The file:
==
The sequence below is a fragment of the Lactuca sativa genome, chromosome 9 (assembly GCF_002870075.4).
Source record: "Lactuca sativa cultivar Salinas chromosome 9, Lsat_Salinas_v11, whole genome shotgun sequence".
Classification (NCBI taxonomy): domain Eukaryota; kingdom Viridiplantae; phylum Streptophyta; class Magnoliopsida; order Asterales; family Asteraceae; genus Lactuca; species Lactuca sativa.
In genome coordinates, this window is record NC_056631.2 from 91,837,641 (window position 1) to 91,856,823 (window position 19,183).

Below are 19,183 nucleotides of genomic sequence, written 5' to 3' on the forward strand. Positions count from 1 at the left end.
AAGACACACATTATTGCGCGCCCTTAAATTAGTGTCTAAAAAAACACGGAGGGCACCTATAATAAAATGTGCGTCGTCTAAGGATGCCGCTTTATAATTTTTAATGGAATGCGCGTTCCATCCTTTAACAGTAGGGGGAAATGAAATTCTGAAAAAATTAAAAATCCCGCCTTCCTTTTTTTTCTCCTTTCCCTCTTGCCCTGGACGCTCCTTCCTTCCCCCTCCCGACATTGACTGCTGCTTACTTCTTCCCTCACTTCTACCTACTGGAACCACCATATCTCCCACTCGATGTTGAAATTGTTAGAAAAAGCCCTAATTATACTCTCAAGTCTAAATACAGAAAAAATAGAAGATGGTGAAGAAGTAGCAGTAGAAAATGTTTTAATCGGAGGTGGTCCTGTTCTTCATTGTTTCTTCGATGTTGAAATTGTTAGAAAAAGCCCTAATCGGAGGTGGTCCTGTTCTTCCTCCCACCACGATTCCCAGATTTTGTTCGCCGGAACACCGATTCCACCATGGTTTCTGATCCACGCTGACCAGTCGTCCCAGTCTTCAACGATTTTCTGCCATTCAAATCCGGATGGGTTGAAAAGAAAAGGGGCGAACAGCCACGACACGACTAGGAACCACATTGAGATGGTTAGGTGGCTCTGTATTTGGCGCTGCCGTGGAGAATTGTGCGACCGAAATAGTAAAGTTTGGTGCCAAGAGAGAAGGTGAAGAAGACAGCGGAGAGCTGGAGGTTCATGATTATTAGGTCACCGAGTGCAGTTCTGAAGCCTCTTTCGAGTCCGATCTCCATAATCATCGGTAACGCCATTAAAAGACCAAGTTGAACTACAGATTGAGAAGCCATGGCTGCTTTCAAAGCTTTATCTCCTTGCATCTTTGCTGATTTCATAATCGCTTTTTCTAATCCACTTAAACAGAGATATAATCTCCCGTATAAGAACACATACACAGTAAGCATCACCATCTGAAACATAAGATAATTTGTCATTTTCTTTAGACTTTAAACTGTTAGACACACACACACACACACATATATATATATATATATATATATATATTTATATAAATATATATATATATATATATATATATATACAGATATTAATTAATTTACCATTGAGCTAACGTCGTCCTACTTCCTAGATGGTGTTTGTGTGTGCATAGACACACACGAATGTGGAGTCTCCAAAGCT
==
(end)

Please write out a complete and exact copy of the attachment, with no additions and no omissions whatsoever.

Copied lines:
The sequence below is a fragment of the Lactuca sativa genome, chromosome 9 (assembly GCF_002870075.4).
Source record: "Lactuca sativa cultivar Salinas chromosome 9, Lsat_Salinas_v11, whole genome shotgun sequence".
Classification (NCBI taxonomy): domain Eukaryota; kingdom Viridiplantae; phylum Streptophyta; class Magnoliopsida; order Asterales; family Asteraceae; genus Lactuca; species Lactuca sativa.
In genome coordinates, this window is record NC_056631.2 from 91,837,641 (window position 1) to 91,856,823 (window position 19,183).

Below are 19,183 nucleotides of genomic sequence, written 5' to 3' on the forward strand. Positions count from 1 at the left end.
AAGACACACATTATTGCGCGCCCTTAAATTAGTGTCTAAAAAAACACGGAGGGCACCTATAATAAAATGTGCGTCGTCTAAGGATGCCGCTTTATAATTTTTAATGGAATGCGCGTTCCATCCTTTAACAGTAGGGGGAAATGAAATTCTGAAAAAATTAAAAATCCCGCCTTCCTTTTTTTTCTCCTTTCCCTCTTGCCCTGGACGCTCCTTCCTTCCCCCTCCCGACATTGACTGCTGCTTACTTCTTCCCTCACTTCTACCTACTGGAACCACCATATCTCCCACTCGATGTTGAAATTGTTAGAAAAAGCCCTAATTATACTCTCAAGTCTAAATACAGAAAAAATAGAAGATGGTGAAGAAGTAGCAGTAGAAAATGTTTTAATCGGAGGTGGTCCTGTTCTTCATTGTTTCTTCGATGTTGAAATTGTTAGAAAAAGCCCTAATCGGAGGTGGTCCTGTTCTTCCTCCCACCACGATTCCCAGATTTTGTTCGCCGGAACACCGATTCCACCATGGTTTCTGATCCACGCTGACCAGTCGTCCCAGTCTTCAACGATTTTCTGCCATTCAAATCCGGATGGGTTGAAAAGAAAAGGGGCGAACAGCCACGACACGACTAGGAACCACATTGAGATGGTTAGGTGGCTCTGTATTTGGCGCTGCCGTGGAGAATTGTGCGACCGAAATAGTAAAGTTTGGTGCCAAGAGAGAAGGTGAAGAAGACAGCGGAGAGCTGGAGGTTCATGATTATTAGGTCACCGAGTGCAGTTCTGAAGCCTCTTTCGAGTCCGATCTCCATAATCATCGGTAACGCCATTAAAAGACCAAGTTGAACTACAGATTGAGAAGCCATGGCTGCTTTCAAAGCTTTATCTCCTTGCATCTTTGCTGATTTCATAATCGCTTTTTCTAATCCACTTAAACAGAGATATAATCTCCCGTATAAGAACACATACACAGTAAGCATCACCATCTGAAACATAAGATAATTTGTCATTTTCTTTAGACTTTAAACTGTTAGACACACACACACACACACATATATATATATATATATATATATATATTTATATAAATATATATATATATATATATATATATATACAGATATTAATTAATTTACCATTGAGCTAACGTCGTCCTACTTCCTAGATGGTGTTTGTGTGTGCATAGACACACACGAATGTGGAGTCTCCAAAGCT